Photo by Meghan Fuller
When full-time general manager Elizabeth Stewart* heard that a woman she followed on social media was making $10,000 a month selling Arbonne, she knew she wanted to give it a try.
Arbonne is a wellness company that prides itself on being a green, multi-level marketing scheme. MLMs like Arbonne rely on consultants to not only sell the product but also to recruit people to join their sales team.
Marketing professor and Direct Selling Education Foundation Fellow Joanne Cao, Ph.D., said the top 20 largest direct selling companies account for about $14 billion in sales. She credits this popularity to a path to micro-entrepreneurship.
“I think people choose direct selling for several reasons, including being their own boss, flexibility, earnings in proportion to efforts, a lifestyle change or earn extra income or simply being advocates of the products or services they love,” Cao said.
Although Stewart did not feel qualified to sell the products, she said her up-line was supportive. All that her up-line required of her was to use social media and host recruitment parties at her house.
“I really loved the people selling with me, and I seriously loved the products,” Stewart said. “It felt good to promote and sell something that truly helped people better their lives. The only thing I really felt was difficult was reaching out to people who I knew probably did not want to participate and not being able to balance it with my current job.”
Women are often recruited through social media with direct messages, posts or stories, and the recipients of these messages have joked about the consultants on social media.
Senior elementary education major Brandi Bond tweeted, “there needs to be a spin-off of shark tank called snake pit but instead of investors buying into businesses it’s all girls who mocked you in high school having to pay you money for your suffering using whatever profits they’ve made from their mlm scheme of the month.”
While Bond said she does not have firsthand experience with MLMs, she said she believes “they are extremely predatory” after doing her own research.
“They target young mothers by promising them more time with their families, but 95% of MLM participants lose money in the long run,” Bond said. “It can spread like wildfire, and the false promises given by MLMs should truly be outlawed by the [Better Business Bureau].”
Research published on the Federal Trade Commission website found that 99% of MLM participants lose money.
Cao said she believes MLMs get a bad reputation from moving one step beyond the direct selling model through recruiting tactics. Cao said this leads to the misconception that some companies use the MLM business model to create pyramid schemes, which are illegal.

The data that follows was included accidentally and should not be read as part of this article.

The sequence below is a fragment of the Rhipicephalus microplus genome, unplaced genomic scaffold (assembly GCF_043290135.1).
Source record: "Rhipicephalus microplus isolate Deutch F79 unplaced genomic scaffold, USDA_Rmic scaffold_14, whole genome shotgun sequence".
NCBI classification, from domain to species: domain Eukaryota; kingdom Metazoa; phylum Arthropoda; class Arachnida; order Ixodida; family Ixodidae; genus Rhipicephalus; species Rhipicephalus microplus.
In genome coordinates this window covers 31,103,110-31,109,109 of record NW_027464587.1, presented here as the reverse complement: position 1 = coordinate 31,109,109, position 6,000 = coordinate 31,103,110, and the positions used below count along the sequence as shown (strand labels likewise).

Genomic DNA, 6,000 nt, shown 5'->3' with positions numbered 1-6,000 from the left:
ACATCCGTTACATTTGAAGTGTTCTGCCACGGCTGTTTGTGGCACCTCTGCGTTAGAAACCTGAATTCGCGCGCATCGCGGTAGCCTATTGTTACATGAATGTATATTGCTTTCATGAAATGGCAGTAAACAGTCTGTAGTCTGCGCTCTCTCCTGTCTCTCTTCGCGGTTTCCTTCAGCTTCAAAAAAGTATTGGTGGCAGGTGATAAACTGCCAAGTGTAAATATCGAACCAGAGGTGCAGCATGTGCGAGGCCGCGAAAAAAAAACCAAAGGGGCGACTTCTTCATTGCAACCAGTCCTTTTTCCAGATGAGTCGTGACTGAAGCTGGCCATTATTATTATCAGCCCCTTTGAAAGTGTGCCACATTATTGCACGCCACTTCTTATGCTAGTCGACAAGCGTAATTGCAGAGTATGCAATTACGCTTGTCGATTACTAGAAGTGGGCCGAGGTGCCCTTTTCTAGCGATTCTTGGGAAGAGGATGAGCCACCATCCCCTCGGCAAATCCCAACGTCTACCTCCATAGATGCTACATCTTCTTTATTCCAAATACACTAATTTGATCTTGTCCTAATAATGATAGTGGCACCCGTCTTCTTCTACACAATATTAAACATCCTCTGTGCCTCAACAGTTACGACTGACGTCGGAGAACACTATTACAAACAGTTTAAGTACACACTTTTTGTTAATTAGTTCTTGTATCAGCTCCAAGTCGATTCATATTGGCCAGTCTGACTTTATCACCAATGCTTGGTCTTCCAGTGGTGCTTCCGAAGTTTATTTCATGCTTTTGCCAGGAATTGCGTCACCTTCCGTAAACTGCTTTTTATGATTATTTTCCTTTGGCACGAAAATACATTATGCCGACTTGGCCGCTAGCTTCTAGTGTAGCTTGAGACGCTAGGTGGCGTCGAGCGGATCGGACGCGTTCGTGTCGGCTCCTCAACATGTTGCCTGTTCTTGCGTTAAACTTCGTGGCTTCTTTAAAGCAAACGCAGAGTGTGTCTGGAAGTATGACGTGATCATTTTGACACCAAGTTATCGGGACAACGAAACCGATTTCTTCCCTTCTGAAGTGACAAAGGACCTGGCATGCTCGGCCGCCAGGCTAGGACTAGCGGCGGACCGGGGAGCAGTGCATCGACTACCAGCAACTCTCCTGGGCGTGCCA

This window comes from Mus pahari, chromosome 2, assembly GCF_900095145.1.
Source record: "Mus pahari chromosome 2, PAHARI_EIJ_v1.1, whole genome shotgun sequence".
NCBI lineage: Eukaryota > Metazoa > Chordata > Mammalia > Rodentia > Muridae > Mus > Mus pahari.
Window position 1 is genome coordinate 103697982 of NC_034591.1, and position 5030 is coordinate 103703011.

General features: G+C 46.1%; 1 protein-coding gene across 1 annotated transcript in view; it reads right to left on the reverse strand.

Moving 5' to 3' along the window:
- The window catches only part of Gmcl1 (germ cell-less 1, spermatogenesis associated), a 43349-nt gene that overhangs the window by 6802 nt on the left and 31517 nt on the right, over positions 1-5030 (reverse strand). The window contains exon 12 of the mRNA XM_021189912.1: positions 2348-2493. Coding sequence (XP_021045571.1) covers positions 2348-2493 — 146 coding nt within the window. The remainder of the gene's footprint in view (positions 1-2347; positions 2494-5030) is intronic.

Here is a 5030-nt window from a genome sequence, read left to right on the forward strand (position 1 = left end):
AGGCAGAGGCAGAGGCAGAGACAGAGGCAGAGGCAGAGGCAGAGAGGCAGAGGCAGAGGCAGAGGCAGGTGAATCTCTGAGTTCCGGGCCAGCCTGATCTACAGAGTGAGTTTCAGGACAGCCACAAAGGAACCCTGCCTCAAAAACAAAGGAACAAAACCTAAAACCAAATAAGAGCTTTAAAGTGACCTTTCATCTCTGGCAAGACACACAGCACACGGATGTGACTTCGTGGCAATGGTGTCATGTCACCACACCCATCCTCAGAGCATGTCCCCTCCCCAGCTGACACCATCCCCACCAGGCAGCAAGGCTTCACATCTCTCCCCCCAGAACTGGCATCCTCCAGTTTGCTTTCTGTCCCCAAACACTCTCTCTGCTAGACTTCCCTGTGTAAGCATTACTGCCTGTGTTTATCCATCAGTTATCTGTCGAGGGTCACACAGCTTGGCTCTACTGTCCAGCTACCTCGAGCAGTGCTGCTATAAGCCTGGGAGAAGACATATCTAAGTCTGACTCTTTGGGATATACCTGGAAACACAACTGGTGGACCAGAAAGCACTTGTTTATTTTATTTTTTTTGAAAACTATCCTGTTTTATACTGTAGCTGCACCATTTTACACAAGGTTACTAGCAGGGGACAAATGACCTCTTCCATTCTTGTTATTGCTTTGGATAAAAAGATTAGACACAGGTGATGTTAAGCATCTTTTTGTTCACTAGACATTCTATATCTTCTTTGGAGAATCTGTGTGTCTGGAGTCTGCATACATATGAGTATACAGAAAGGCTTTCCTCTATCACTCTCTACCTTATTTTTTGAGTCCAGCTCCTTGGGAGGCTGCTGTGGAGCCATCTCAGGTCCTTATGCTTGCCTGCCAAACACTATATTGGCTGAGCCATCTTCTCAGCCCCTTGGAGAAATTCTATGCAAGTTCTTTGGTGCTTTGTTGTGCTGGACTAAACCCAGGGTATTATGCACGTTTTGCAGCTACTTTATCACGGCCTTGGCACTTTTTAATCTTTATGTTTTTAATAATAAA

“They provide no value to the customers as these companies make money off customers and not off selling the products or service,” Cao said.
When the FTC determines if an MLM has an unlawful compensation structure, the staff considers whether the MLM encourages consultants to purchase products for reasons other than to satisfy demand.
Cao said she enjoys moderating debates about MLMs in her principles of marketing class.
“Students do have fruitful discussions regarding direct selling and MLMS, and I enjoy being on both sides of the coin when debating if MLMs offer value,” Cao said. “Despite its criticism and negative connotation, direct selling is a business model guided by a code of ethics and commitment to consumer protection.”
Junior media and entertainment arts major Anna Richardson said she was introduced to Arbonne through a girl she graduated high school with and began selling the products in college.
“The girl who sold me Arbonne was super sweet, but I do find myself getting annoyed at Arbonne consultants’ constant social media promotions,” Richardson said.
Richardson said consultants from MLM ItWorks! have also tried to recruit her multiple times.
“Each recruiter followed me on Instagram and then followed up by direct messaging me at a later time and date. In the direct message, most of the recruiters started by complimenting either my physical appearance, style or feed then moved on to telling me about how they were looking for girls to ‘mentor’ to sell products and make money ‘right from your phone,’” Richardson said.
Stewart said she was encouraged to utilize polls in Instagram stories. Stewart said she enjoyed this method because it allowed the customers to make themselves known instead of her seeking them out. Still, she thought the members of her team were too aggressive with their sales pitches.
“I know some consultants will reach out to people, and they will say no,” Stewart said. “Then they will message them again asking if they had changed their mind. I feel like that is a little too much and not really my personality.”
Stewart quit after two months. Although Stewart never received a $10,000 paycheck, she said she still loves the products and is interested in selling it again in the future.
“I truly have loved every product I have tried with Arbonne, and I will probably use it forever.”
As for how she feels about posts claiming MLMs like Arbonne are pyramid schemes, Stewart said she just laughs.
*Name has been changed to protect identity.